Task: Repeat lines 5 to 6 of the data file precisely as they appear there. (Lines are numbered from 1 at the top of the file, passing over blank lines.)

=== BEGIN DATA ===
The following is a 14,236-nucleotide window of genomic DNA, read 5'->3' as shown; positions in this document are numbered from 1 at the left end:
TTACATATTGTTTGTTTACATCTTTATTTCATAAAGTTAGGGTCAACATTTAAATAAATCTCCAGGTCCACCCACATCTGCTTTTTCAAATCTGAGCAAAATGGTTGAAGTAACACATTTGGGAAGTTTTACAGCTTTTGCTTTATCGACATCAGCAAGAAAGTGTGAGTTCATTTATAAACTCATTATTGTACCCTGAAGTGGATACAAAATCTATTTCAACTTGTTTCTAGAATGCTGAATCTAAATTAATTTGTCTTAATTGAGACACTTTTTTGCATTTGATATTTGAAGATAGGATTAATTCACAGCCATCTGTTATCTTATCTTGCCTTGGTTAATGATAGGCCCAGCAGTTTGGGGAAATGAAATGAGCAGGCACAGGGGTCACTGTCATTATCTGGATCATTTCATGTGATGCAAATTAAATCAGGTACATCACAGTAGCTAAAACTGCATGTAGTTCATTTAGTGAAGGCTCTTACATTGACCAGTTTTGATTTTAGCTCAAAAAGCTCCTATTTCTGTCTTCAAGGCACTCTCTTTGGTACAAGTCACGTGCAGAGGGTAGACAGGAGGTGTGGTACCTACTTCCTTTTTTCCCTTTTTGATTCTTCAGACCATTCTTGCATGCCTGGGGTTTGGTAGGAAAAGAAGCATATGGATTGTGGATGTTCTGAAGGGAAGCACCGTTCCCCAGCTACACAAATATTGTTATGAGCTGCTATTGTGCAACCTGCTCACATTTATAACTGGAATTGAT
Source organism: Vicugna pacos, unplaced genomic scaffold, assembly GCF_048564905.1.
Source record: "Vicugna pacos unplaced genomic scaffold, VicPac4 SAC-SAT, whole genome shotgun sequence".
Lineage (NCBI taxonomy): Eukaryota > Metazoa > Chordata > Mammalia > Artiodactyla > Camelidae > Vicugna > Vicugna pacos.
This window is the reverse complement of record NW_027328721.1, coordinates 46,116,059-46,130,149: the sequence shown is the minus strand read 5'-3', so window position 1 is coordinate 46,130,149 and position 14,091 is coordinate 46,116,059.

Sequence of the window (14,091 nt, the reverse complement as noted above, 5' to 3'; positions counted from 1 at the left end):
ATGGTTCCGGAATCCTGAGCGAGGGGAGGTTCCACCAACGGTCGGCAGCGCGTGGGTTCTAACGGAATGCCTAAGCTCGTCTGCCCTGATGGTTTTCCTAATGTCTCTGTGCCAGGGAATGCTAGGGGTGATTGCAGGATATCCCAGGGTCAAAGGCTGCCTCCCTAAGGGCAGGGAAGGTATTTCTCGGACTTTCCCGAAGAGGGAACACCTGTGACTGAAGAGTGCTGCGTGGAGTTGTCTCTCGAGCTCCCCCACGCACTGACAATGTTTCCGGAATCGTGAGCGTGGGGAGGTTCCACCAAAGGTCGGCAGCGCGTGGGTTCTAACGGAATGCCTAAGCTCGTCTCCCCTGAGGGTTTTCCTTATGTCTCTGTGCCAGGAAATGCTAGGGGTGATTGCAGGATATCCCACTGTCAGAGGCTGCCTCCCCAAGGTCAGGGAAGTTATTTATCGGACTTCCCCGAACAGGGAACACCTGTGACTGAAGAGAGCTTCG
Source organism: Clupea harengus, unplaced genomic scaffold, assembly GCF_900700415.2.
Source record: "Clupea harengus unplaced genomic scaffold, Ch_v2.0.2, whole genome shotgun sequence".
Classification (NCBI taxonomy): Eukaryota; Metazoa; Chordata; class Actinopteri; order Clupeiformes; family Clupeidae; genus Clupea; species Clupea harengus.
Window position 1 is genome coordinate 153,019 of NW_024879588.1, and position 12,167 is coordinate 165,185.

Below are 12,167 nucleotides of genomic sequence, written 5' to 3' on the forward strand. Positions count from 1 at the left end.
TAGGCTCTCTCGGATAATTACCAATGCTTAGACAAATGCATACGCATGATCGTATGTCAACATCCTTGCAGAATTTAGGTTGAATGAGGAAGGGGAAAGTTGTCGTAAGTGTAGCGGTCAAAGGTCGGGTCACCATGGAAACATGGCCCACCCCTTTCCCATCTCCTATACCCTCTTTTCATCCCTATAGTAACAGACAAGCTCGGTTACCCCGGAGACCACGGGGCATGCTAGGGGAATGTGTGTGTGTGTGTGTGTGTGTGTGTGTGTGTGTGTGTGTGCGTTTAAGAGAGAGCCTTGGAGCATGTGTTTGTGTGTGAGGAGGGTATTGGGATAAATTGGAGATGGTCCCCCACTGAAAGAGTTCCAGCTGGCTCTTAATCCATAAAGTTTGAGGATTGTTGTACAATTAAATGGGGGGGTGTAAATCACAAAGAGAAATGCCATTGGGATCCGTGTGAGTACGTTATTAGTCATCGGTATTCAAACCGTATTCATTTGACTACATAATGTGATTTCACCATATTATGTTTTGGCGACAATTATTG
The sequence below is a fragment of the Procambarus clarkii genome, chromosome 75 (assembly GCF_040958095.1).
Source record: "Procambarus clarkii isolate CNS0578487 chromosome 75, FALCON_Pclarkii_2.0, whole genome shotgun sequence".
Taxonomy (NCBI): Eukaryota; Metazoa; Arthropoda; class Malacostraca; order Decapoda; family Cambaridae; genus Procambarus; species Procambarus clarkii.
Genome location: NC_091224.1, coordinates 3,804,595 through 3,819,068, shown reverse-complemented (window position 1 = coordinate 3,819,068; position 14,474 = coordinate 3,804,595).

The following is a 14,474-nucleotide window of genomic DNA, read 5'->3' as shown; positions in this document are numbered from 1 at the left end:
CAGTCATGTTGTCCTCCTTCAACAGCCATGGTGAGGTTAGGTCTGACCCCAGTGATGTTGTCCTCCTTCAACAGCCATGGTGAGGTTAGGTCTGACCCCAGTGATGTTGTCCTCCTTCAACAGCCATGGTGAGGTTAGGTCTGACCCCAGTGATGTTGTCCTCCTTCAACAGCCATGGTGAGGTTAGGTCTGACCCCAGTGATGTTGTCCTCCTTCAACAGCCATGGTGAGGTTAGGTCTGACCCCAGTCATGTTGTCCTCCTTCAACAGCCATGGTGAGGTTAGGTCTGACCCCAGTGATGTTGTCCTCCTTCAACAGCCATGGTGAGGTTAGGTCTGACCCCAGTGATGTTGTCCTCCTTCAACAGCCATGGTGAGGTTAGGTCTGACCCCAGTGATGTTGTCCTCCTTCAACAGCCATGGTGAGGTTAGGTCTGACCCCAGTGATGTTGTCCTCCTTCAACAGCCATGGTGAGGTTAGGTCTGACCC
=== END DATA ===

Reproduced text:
Lineage (NCBI taxonomy): Eukaryota > Metazoa > Chordata > Mammalia > Artiodactyla > Camelidae > Vicugna > Vicugna pacos.
This window is the reverse complement of record NW_027328721.1, coordinates 46,116,059-46,130,149: the sequence shown is the minus strand read 5'-3', so window position 1 is coordinate 46,130,149 and position 14,091 is coordinate 46,116,059.